Since Lady Freethinker’s last animal research report, three research facilities have been officially warned by the U.S. Department of Agriculture for violating the minimum welfare requirements mandated by the federal Animal Welfare Act.

This round up of violators from March 20 through May 10 includes researchers who allowed animals suffering so severely that they had been slated for humane “euthanasia” to languish for up to an hour, a research facility whose unauthorized procedures on pigs led to the innocent animals’ suffering and death, and rabbits given chronic lung injuries and then inadequate care, according to inspection reports. 

An “Official Warning” means that the facilities are subject to civil penalties, criminal prosecution, or other sanctions for any future violations. Some of the facilities in this report also have a record of “teachable moments,” which are a USDA classification that refers to noncompliances that need to be addressed or that could become violations.

Lady Freethinker reached out to each company multiple times and has included their response if we heard back. We’ll update this story if additional responses become available.

Even though modern-day science has yielded superior – and safer – human biology-based alternatives, animal testing continues due to an outdated mandate established by the federal government in 1938. It’s time for that law to change.

We hope that this series will help open our readers’ eyes to the brutal reality — and repercussions — of animal testing. 


Old Dominion University, located in Norfolk, Va., received an official warning from the USDA  on March 25, 2022, for inadequate veterinary care and oversight by its animal care committee regarding the facility’s rabbits.

Documents reviewed by Lady Freethinker detail that the university’s researchers injected irritants into the tracheas of rabbits, via catheter tubes, to produce chronic lung injuries – reportedly so that they could test the effectiveness of various drugs on lung problems.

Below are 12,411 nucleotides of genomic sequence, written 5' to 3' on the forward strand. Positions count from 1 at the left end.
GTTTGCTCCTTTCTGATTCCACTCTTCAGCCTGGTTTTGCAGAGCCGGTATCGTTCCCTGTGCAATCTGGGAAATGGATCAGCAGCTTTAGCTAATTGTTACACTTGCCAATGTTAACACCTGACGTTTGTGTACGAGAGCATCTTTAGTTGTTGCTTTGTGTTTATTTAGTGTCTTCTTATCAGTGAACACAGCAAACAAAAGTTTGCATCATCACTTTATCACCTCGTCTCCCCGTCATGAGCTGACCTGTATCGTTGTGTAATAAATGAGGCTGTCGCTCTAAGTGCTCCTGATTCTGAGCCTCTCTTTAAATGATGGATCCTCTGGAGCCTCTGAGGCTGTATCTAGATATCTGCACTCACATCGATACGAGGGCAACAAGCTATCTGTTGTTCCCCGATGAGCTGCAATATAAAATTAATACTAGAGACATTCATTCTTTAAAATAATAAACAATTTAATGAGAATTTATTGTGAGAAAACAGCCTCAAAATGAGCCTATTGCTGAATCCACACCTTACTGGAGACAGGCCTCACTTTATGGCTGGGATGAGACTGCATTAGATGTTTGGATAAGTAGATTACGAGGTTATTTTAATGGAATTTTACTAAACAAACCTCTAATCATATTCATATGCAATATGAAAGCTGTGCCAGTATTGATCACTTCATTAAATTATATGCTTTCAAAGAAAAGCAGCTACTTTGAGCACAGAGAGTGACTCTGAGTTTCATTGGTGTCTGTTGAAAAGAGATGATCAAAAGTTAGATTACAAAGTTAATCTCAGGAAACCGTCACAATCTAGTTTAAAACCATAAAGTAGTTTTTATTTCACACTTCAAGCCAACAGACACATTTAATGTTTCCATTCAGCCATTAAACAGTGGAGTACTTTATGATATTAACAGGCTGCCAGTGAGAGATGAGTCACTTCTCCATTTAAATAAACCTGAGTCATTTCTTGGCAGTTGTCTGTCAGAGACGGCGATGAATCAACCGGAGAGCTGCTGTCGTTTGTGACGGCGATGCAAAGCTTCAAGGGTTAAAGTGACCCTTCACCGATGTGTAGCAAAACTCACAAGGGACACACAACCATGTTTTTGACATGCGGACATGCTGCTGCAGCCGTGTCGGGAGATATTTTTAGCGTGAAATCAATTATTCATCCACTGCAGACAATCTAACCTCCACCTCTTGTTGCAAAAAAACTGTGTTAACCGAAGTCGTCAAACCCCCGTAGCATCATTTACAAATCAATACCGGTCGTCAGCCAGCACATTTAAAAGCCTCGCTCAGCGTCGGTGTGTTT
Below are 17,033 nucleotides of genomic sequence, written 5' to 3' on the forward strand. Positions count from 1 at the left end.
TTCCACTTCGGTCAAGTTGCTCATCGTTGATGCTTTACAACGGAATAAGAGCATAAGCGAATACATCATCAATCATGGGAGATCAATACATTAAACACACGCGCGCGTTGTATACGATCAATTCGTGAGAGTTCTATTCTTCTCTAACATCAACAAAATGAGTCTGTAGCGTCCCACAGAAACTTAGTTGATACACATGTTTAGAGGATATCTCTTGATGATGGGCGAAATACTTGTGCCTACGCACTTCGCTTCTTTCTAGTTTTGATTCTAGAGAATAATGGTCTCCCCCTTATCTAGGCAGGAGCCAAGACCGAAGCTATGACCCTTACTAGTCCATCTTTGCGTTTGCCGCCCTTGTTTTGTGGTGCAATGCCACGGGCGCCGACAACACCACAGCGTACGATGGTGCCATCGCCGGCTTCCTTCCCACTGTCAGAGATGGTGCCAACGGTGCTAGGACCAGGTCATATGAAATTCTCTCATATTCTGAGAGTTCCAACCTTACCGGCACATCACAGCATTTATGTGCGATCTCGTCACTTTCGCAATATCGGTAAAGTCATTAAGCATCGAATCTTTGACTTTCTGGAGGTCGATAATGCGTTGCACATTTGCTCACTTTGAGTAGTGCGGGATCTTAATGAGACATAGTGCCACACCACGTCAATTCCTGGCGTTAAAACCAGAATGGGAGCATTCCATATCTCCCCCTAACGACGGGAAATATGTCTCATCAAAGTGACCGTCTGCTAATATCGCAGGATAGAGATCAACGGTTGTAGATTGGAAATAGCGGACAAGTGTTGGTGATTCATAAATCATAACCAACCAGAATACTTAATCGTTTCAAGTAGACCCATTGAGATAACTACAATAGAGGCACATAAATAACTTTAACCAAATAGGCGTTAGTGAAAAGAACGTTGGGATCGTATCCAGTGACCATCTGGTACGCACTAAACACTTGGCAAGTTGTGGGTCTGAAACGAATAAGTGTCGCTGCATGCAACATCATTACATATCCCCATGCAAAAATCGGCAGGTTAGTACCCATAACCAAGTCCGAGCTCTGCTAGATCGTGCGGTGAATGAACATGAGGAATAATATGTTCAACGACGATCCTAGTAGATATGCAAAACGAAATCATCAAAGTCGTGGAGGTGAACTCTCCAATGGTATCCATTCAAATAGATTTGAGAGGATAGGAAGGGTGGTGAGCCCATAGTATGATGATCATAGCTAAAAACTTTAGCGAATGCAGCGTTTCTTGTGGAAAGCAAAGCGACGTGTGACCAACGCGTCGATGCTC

While the approved protocol outlined proper care for the rabbits following this horrific procedure, federal inspectors documented 10 rabbits who lacked documentation of that proper post-operative care, three rabbits who didn’t receive antibiotics consistently, and eight rabbits who had no record of their vital signs recorded during the protocol.

The surgical sites also hadn’t been prepared according to protocol, according to the USDA report, with the inspector reporting that “Adequate training and review of personnel qualifications is not being performed at a frequency sufficient to ensure proper care of animals.” 

A federal inspector also relayed that a male rabbit observed so seriously ill  – with an exhibited head tilt, a blue color to his membranes, and active trouble breathing –  that his euthanasia was ordered at 8:40 a.m. to take place within the hour but instead was left to suffer until 9:48 a.m., when researchers returned with euthanasia drugs they had gone to retrieve only to find the rabbit had died. 

The inspection reports also document the unexpected deaths of four rabbits in September 2021, incomplete records and inadequate medical care for 10 new Zealand white rabbits, and three rabbits in June 2021 who were missing “large portions” of their medical records, according to the report.

Old Dominion’s Office of Research told Lady Freethinker via email that they self-reported the “isolated incident”, underwent a USDA site inspection, cooperated fully and took immediate action to address the identified issues.

“The USDA conducted a re-inspection on Jan. 25 and found no noncompliant items,” the Office wrote. “On March 11, the University received reaccreditation from AAALAC International Council on Accreditation. As part of this process, the University made AAALAC aware of this incident and they were satisfied with all actions taken. Furthermore, AAALAC commended the University for ‘providing and maintaining an excellent program of laboratory animal care and use’ and affirmed the program remains fully accredited.”

The university had no noncompliance noted at its most recent inspection on January 25 but has been cited for violations or teachable moments at three of its nine most recent inspections – or 33 percent – with a total of four violations and two “teachable moments” since 2014.  Other violations include missing information on an annual report from Fiscal Year 2013.

The total number of animals at the research facility was not included on the facility’s most recent USDA report, although past reports indicate dozens of guinea pigs and rabbits on site.


Translational Testing and Training Laboratories, also known as T3 Labs, is a business unit of the Global Center for Medical Innovation (GCMI) and an affiliate of Georgia Tech, whose business profile indicates they are in the medical equipment manufacturing industry.

The facility received an official warning from the USDA on April 7, 2022, stemming from a Feb 17 inspection related to inadequate review by the facility’s animal care use committee.